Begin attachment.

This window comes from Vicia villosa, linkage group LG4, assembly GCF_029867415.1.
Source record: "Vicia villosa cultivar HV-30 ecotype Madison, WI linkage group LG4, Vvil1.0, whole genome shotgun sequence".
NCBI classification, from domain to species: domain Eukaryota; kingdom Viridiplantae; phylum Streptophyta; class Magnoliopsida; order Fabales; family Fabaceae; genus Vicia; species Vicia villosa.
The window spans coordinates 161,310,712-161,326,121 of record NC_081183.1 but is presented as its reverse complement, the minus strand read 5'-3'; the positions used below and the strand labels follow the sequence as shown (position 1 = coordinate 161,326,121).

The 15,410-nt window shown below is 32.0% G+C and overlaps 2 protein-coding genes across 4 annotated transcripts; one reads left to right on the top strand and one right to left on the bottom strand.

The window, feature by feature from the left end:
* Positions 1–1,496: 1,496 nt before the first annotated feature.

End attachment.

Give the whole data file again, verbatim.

This window comes from Vicia villosa, linkage group LG4, assembly GCF_029867415.1.
Source record: "Vicia villosa cultivar HV-30 ecotype Madison, WI linkage group LG4, Vvil1.0, whole genome shotgun sequence".
NCBI classification, from domain to species: domain Eukaryota; kingdom Viridiplantae; phylum Streptophyta; class Magnoliopsida; order Fabales; family Fabaceae; genus Vicia; species Vicia villosa.
The window spans coordinates 161,310,712-161,326,121 of record NC_081183.1 but is presented as its reverse complement, the minus strand read 5'-3'; the positions used below and the strand labels follow the sequence as shown (position 1 = coordinate 161,326,121).

The 15,410-nt window shown below is 32.0% G+C and overlaps 2 protein-coding genes across 4 annotated transcripts; one reads left to right on the top strand and one right to left on the bottom strand.

The window, feature by feature from the left end:
* Positions 1–1,496: 1,496 nt before the first annotated feature.